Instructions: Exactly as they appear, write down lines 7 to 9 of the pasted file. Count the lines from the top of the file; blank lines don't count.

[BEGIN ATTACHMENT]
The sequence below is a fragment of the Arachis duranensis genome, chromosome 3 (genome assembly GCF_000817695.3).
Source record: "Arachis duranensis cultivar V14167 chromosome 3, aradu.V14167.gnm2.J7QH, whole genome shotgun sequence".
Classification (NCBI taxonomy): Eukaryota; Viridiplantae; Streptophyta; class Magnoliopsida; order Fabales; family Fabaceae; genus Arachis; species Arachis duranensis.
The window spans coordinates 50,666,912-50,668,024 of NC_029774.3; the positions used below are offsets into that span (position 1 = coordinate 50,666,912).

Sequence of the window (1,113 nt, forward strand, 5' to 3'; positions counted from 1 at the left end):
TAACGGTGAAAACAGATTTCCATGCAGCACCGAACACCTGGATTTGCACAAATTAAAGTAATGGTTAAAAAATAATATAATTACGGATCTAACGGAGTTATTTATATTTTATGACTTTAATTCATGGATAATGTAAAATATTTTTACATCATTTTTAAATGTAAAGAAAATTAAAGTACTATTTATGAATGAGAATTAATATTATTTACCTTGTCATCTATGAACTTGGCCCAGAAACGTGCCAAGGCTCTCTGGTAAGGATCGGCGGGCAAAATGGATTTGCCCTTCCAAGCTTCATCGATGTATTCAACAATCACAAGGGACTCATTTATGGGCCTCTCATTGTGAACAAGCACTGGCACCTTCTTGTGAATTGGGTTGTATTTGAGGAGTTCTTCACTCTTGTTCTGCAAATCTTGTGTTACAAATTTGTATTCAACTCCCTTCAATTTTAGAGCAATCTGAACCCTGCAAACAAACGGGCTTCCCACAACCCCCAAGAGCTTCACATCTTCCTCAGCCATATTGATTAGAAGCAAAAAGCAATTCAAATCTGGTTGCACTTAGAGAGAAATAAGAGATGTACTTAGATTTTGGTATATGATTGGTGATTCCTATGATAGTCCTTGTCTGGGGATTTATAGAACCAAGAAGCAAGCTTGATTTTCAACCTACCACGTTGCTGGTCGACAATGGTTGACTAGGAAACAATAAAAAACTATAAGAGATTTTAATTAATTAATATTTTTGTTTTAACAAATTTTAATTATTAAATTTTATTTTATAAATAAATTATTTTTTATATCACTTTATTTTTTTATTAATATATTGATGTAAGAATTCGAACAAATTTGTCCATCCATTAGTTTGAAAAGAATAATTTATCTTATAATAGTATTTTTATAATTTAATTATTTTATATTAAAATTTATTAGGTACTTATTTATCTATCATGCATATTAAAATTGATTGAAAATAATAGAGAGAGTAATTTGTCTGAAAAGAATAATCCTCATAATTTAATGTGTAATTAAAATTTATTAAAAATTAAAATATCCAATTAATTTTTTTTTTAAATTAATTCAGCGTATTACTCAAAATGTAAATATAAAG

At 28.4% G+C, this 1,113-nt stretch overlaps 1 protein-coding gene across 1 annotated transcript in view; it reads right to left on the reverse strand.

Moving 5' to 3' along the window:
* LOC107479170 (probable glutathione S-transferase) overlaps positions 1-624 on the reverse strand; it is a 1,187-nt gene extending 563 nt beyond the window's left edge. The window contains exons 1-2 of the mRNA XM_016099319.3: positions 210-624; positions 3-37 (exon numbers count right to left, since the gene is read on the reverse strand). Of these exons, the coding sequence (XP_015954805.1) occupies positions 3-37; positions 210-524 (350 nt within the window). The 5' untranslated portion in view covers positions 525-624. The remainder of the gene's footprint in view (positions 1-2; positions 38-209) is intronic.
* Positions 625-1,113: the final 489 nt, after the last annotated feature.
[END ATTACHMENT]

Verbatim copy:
At 28.4% G+C, this 1,113-nt stretch overlaps 1 protein-coding gene across 1 annotated transcript in view; it reads right to left on the reverse strand.

Moving 5' to 3' along the window:
* LOC107479170 (probable glutathione S-transferase) overlaps positions 1-624 on the reverse strand; it is a 1,187-nt gene extending 563 nt beyond the window's left edge. The window contains exons 1-2 of the mRNA XM_016099319.3: positions 210-624; positions 3-37 (exon numbers count right to left, since the gene is read on the reverse strand). Of these exons, the coding sequence (XP_015954805.1) occupies positions 3-37; positions 210-524 (350 nt within the window). The 5' untranslated portion in view covers positions 525-624. The remainder of the gene's footprint in view (positions 1-2; positions 38-209) is intronic.